TL;DR: This demonstration could represent the beginning of an era of chip-scale electronic–photonic systems with the potential to transform computing system architectures, enabling more powerful computers, from network infrastructure to data centres and supercomputers.
Abstract: An electronic–photonic microprocessor chip manufactured using a conventional microelectronics foundry process is demonstrated; the chip contains 70 million transistors and 850 photonic components and directly uses light to communicate to other chips. The rapid transfer of data between chips in computer systems and data centres has become one of the bottlenecks in modern information processing. One way of increasing speeds is to use optical connections rather than electrical wires and the past decade has seen significant efforts to develop silicon-based nanophotonic approaches to integrate such links within silicon chips, but incompatibility between the manufacturing processes used in electronics and photonics has proved a hindrance. Now Chen Sun et al. describe a 'system on a chip' microprocessor that successfully integrates electronics and photonics yet is produced using standard microelectronic chip fabrication techniques. The resulting microprocessor combines 70 million transistors and 850 photonic components and can communicate optically with the outside world. This result promises a way forward for new fast, low-power computing systems architectures. Data transport across short electrical wires is limited by both bandwidth and power density, which creates a performance bottleneck for semiconductor microchips in modern computer systems—from mobile phones to large-scale data centres. These limitations can be overcome1,2,3 by using optical communications based on chip-scale electronic–photonic systems4,5,6,7 enabled by silicon-based nanophotonic devices8. However, combining electronics and photonics on the same chip has proved challenging, owing to microchip manufacturing conflicts between electronics and photonics. Consequently, current electronic–photonic chips9,10,11 are limited to niche manufacturing processes and include only a few optical devices alongside simple circuits. Here we report an electronic–photonic system on a single chip integrating over 70 million transistors and 850 photonic components that work together to provide logic, memory, and interconnect functions. This system is a realization of a microprocessor that uses on-chip photonic devices to directly communicate with other chips using light. To integrate electronics and photonics at the scale of a microprocessor chip, we adopt a ‘zero-change’ approach to the integration of photonics. Instead of developing a custom process to enable the fabrication of photonics12, which would complicate or eliminate the possibility of integration with state-of-the-art transistors at large scale and at high yield, we design optical devices using a standard microelectronics foundry process that is used for modern microprocessors13,14,15,16. This demonstration could represent the beginning of an era of chip-scale electronic–photonic systems with the potential to transform computing system architectures, enabling more powerful computers, from network infrastructure to data centres and supercomputers.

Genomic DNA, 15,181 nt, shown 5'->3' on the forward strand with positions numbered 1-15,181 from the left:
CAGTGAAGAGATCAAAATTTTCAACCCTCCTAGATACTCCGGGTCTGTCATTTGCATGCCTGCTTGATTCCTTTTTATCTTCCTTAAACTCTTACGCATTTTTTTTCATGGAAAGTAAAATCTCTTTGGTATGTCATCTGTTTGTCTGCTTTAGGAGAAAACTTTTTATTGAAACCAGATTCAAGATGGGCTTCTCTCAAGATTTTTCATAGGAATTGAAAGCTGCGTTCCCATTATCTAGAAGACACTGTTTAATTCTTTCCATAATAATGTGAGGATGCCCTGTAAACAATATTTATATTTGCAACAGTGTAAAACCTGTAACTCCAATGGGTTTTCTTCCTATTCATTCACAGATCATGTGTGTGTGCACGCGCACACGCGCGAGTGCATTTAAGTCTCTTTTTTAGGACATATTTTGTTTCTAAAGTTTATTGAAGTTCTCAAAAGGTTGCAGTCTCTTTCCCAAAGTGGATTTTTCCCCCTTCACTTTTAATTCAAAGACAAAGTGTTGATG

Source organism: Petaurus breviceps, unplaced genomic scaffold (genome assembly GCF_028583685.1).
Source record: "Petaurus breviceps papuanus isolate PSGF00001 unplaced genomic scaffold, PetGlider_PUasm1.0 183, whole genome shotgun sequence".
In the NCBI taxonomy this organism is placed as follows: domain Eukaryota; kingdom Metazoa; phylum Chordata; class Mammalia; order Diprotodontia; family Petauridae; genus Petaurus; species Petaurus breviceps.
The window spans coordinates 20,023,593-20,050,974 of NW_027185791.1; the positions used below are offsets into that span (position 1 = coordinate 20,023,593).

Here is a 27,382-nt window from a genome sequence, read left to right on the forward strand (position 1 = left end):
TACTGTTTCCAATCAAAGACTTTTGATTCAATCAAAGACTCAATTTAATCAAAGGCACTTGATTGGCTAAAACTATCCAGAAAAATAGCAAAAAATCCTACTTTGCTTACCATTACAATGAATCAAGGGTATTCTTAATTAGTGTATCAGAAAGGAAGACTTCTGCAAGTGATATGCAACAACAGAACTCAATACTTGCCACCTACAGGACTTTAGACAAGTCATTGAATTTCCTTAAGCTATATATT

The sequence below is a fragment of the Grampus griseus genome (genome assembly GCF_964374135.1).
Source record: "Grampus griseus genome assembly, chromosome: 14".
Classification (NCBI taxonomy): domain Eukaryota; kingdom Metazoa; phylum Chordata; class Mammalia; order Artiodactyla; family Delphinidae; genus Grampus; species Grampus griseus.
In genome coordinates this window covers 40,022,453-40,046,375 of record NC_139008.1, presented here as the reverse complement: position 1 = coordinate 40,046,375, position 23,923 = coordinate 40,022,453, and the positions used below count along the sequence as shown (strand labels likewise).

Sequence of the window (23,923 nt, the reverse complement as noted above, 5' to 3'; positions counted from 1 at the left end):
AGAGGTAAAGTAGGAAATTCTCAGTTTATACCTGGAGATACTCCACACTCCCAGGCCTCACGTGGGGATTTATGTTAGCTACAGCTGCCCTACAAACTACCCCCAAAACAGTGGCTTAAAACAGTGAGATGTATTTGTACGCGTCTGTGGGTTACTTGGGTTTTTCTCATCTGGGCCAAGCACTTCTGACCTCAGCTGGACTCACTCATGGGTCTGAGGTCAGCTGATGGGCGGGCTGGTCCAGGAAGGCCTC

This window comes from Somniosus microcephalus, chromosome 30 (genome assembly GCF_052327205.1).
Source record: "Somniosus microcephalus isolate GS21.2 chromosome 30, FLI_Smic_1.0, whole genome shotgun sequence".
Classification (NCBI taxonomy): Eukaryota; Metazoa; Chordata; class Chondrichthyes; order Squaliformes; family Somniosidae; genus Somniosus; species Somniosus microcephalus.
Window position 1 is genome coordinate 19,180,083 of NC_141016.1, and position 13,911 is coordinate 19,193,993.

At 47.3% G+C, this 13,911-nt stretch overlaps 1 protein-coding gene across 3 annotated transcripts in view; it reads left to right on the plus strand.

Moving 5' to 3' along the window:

TL;DR: Results confirm the unique benefits for future generations of CMPs that can be achieved by bringing optics into the chip in the form of photonic NoCs, as well as a comparative power analysis of a photonic versus an electronic NoC.